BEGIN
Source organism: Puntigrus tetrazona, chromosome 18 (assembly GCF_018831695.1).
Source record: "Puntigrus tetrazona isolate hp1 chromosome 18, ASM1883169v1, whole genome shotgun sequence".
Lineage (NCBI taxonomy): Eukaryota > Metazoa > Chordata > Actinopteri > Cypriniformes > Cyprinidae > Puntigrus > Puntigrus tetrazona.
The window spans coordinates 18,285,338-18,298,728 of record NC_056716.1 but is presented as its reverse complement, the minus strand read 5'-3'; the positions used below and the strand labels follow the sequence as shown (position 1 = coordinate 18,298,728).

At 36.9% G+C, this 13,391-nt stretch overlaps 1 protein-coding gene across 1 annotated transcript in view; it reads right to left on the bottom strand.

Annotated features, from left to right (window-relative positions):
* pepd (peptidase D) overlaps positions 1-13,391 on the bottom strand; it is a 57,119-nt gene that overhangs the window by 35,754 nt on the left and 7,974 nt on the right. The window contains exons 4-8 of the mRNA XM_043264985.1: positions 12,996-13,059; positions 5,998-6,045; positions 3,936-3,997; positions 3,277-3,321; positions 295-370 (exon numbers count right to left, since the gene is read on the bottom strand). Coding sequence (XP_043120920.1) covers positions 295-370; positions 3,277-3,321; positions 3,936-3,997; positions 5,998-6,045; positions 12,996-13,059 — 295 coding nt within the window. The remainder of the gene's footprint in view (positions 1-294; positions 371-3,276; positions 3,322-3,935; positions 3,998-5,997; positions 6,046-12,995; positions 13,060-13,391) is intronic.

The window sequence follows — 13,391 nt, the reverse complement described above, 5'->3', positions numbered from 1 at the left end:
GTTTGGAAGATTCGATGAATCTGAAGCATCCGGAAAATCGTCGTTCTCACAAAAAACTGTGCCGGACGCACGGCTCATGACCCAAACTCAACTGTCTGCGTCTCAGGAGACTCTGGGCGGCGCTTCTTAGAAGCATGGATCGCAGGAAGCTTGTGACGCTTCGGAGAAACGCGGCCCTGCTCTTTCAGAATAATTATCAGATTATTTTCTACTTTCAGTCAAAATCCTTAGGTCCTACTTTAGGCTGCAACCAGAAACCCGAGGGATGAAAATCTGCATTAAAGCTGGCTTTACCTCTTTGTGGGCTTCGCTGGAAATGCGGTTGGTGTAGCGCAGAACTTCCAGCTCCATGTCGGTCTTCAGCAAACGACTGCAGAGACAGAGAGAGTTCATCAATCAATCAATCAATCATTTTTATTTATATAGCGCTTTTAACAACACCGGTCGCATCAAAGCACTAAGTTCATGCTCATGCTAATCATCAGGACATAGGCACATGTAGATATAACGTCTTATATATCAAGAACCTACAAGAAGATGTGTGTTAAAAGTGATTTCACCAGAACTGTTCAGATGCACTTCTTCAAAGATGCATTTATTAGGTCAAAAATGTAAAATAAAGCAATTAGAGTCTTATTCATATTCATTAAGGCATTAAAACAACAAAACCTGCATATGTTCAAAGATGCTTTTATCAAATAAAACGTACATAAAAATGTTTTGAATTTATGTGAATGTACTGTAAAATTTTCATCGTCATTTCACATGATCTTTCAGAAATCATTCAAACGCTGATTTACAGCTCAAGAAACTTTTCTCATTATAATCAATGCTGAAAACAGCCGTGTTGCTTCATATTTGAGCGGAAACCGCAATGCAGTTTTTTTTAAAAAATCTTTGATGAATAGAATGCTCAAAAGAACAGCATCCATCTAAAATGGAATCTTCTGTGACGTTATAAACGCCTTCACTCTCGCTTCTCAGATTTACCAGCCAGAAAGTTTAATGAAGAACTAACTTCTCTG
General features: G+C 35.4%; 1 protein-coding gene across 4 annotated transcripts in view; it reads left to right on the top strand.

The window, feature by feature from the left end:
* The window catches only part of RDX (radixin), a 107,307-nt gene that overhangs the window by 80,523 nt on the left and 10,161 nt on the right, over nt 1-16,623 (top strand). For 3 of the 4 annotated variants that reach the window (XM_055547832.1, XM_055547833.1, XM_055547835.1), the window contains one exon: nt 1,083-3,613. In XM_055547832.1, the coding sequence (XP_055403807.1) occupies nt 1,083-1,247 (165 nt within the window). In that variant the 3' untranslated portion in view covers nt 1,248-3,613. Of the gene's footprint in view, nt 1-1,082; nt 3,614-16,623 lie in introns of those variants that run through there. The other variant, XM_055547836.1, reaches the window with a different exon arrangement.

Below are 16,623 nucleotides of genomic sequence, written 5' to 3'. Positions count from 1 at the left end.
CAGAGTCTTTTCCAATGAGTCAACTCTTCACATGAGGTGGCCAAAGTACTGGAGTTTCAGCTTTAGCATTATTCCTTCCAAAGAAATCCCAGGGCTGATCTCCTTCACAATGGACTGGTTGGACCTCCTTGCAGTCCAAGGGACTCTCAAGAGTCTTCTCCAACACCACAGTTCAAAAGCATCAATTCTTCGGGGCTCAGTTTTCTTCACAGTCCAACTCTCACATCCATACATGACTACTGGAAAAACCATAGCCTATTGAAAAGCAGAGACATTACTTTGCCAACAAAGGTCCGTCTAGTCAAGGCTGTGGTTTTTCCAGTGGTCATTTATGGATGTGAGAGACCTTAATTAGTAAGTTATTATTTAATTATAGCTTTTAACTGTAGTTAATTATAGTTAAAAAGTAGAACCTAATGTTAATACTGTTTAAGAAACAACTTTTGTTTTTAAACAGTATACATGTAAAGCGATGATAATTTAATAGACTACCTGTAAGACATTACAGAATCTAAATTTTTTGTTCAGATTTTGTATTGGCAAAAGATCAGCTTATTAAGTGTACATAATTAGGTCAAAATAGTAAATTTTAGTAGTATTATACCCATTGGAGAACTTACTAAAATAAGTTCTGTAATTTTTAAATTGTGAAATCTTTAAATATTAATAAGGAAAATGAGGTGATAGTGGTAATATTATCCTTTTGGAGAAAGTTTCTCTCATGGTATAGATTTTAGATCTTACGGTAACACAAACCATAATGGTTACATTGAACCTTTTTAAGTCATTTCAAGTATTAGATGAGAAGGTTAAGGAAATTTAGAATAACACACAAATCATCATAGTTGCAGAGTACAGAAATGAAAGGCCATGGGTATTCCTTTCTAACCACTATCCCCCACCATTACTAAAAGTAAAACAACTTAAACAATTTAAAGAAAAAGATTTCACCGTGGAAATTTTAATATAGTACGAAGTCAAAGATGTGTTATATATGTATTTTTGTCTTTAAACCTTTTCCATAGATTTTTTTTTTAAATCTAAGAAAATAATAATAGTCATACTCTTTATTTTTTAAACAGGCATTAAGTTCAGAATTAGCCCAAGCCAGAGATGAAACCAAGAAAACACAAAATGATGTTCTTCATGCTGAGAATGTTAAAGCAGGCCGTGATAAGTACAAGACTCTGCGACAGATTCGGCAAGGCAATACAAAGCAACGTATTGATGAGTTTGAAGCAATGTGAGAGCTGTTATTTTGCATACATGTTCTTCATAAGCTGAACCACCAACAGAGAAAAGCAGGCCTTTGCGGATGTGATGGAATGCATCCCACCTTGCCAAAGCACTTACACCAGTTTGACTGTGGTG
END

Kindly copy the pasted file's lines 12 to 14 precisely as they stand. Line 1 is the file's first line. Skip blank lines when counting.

* The window catches only part of RDX (radixin), a 107,307-nt gene that overhangs the window by 80,523 nt on the left and 10,161 nt on the right, over nt 1-16,623 (top strand). For 3 of the 4 annotated variants that reach the window (XM_055547832.1, XM_055547833.1, XM_055547835.1), the window contains one exon: nt 1,083-3,613. In XM_055547832.1, the coding sequence (XP_055403807.1) occupies nt 1,083-1,247 (165 nt within the window). In that variant the 3' untranslated portion in view covers nt 1,248-3,613. Of the gene's footprint in view, nt 1-1,082; nt 3,614-16,623 lie in introns of those variants that run through there. The other variant, XM_055547836.1, reaches the window with a different exon arrangement.

Below are 16,623 nucleotides of genomic sequence, written 5' to 3'. Positions count from 1 at the left end.
CAGAGTCTTTTCCAATGAGTCAACTCTTCACATGAGGTGGCCAAAGTACTGGAGTTTCAGCTTTAGCATTATTCCTTCCAAAGAAATCCCAGGGCTGATCTCCTTCACAATGGACTGGTTGGACCTCCTTGCAGTCCAAGGGACTCTCAAGAGTCTTCTCCAACACCACAGTTCAAAAGCATCAATTCTTCGGGGCTCAGTTTTCTTCACAGTCCAACTCTCACATCCATACATGACTACTGGAAAAACCATAGCCTATTGAAAAGCAGAGACATTACTTTGCCAACAAAGGTCCGTCTAGTCAAGGCTGTGGTTTTTCCAGTGGTCATTTATGGATGTGAGAGACCTTAATTAGTAAGTTATTATTTAATTATAGCTTTTAACTGTAGTTAATTATAGTTAAAAAGTAGAACCTAATGTTAATACTGTTTAAGAAACAACTTTTGTTTTTAAACAGTATACATGTAAAGCGATGATAATTTAATAGACTACCTGTAAGACATTACAGAATCTAAATTTTTTGTTCAGATTTTGTATTGGCAAAAGATCAGCTTATTAAGTGTACATAATTAGGTCAAAATAGTAAATTTTAGTAGTATTATACCCATTGGAGAACTTACTAAAATAAGTTCTGTAATTTTTAAATTGTGAAATCTTTAAATATTAATAAGGAAAATGAGGTGATAGTGGTAATATTATCCTTTTGGAGAAAGTTTCTCTCATGGTATAGATTTTAGATCTTACGGTAACACAAACCATAATGGTTACATTGAACCTTTTTAAGTCATTTCAAGTATTAGATGAGAAGGTTAAGGAAATTTAGAATAACACACAAATCATCATAGTTGCAGAGTACAGAAATGAAAGGCCATGGGTATTCCTTTCTAACCACTATCCCCCACCATTACTAAAAGTAAAACAACTTAAACAATTTAAAGAAAAAGATTTCACCGTGGAAATTTTAATATAGTACGAAGTCAAAGATGTGTTATATATGTATTTTTGTCTTTAAACCTTTTCCATAGATTTTTTTTTTAAATCTAAGAAAATAATAATAGTCATACTCTTTATTTTTTAAACAGGCATTAAGTTCAGAATTAGCCCAAGCCAGAGATGAAACCAAGAAAACACAAAATGATGTTCTTCATGCTGAGAATGTTAAAGCAGGCCGTGATAAGTACAAGACTCTGCGACAGATTCGGCAAGGCAATACAAAGCAACGTATTGATGAGTTTGAAGCAATGTGAGAGCTGTTATTTTGCATACATGTTCTTCATAAGCTGAACCACCAACAGAGAAAAGCAGGCCTTTGCGGATGTGATGGAATGCATCCCACCTTGCCAAAGCACTTACACCAGTTTGACTGTGGTG